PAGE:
The first three hours of Final Fantasy XVI made me feel emotionally involved in the eventful life of protagonist Clive. In the beginning of the game, the player experiences Clive’s past through a lengthy playable flashback. Clive’s younger brother Joshua, a girl named Jill, and wolf puppy named Torgal each make appearances during this early part of the game.
As previous trailers have shown, during this period in the young Clive’s life, Joshua is killed in front of his eyes, prompting Clive to devote the rest of his life to revenge. He is also separated from Jill and Torgal.
What happens to Clive after the death of Joshua and how he reunites with Jill and Torgal are best experienced when you play the game for yourself, so I won’t go into further detail, but let’s just say that it all reminded me of classic RPG Dragon Quest V.
Regarded as one of the best RPGs of all time – especially in Japan – Dragon Quest V is remembered for its emotional scenario. You start the game as a 6-year-old boy who is introduced to his childhood friend Bianca, and they save a Saber cat together. Then, the protagonist loses someone very dear to him and is separated from Bianca and the Saber cat, only to reunite with them seven years later.
I asked the development team about this similarity during an exclusive interview at Square Enix’s Tokyo office.
“Yes, I think I may have been influenced by it in some way,” Creative Director and Scenario Writer Kazutoyo Maehiro admits with a chuckle.
“In Dragon Quest V, you start out as a kid and travel with your father Pankraz and reunite with Bianca,” explains Maehiro. “You’re turned to stone at some point and eventually even have kids. In how it depicts the entire life of its protagonist, I think that Dragon Quest V’s scenario and game design are a complete package. Of course I’m a fan myself, so I think I’ve been influenced by it.”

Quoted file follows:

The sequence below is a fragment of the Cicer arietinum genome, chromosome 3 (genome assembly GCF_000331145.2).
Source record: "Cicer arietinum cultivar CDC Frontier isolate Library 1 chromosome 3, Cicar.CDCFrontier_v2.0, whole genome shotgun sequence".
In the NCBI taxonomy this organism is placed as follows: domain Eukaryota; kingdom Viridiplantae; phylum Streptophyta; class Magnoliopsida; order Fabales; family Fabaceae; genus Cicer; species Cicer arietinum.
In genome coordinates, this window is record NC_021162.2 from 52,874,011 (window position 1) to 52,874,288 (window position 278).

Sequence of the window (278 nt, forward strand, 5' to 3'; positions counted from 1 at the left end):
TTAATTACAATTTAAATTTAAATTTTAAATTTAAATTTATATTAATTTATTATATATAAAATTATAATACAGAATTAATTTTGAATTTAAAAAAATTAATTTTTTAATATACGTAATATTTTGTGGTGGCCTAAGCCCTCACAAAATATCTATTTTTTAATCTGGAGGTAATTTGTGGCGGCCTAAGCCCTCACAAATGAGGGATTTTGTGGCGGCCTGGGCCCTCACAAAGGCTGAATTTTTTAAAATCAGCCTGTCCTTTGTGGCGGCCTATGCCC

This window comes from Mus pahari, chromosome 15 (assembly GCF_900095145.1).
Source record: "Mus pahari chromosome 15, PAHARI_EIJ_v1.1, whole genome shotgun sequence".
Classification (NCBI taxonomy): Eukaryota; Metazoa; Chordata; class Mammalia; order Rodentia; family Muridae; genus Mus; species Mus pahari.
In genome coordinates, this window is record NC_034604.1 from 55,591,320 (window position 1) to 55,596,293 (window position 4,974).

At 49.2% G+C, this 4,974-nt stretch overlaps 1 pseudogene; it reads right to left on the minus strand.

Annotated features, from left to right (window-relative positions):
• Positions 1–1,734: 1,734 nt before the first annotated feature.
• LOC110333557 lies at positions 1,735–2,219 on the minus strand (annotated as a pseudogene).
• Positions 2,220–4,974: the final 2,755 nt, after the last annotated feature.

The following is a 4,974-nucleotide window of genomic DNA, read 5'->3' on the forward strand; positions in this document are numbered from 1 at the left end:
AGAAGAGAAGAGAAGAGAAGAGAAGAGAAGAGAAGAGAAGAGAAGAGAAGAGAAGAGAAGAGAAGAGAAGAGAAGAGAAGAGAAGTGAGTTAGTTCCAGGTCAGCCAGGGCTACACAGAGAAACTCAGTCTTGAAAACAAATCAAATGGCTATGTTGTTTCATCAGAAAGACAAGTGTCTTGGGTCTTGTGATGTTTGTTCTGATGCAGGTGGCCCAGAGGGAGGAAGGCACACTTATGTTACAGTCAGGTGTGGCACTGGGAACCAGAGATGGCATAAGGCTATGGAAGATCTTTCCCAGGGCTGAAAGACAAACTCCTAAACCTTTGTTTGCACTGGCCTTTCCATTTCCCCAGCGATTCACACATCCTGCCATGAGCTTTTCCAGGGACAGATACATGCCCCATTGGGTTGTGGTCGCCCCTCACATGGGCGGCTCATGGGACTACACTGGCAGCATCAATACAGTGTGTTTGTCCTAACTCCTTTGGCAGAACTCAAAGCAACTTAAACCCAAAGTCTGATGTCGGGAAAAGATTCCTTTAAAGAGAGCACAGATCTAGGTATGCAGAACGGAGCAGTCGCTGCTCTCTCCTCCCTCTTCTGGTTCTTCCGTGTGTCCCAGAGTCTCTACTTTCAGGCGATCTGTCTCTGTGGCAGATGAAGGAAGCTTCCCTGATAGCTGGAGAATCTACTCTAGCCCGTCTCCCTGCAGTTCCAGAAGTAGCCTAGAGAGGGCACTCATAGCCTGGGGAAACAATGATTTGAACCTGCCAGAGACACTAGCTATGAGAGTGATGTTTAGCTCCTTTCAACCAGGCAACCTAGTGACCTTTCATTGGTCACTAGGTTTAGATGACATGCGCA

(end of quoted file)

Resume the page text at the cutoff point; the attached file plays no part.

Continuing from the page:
That doesn’t mean that Final Fantasy XVI is a direct reinterpretation of Dragon Quest V. The world is darker, and Clive’s journey seems to tackle more adult themes. Experiencing childhood tragedies and dealing with them later in life is a universal theme, and obviously not something that originated with Dragon Quest V.
“Upon depicting Clive’s journey through life, we needed to know his goals and motives,” says Producer Naoki Yoshida. “He is not the type who originally wants to save the world. That’s how I think we naturally came to this story.”
Depicting the growth of a character from youth to adulthood is something commonly seen in novels and movies, but rare for a game. In that sense, Final Fantasy XVI should be on the radar for any player who holds fond memories of Dragon Quest V’s engaging story.
Final Fantasy XVI releases on June 22 for PlayStation 5. For more on Final Fantasy XVI, check out how the development team were inspired by FromSoftware’s games, why Chocobos are referred to as horses in the Japanese version, and the reason the development team chose not to include mini-games.
Esra Krabbe is an editor at IGN Japan. Together with Skies of Arcadia and Suikoden II, Dragon Quest V is his favorite RPG.
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Author: Taylor Lyles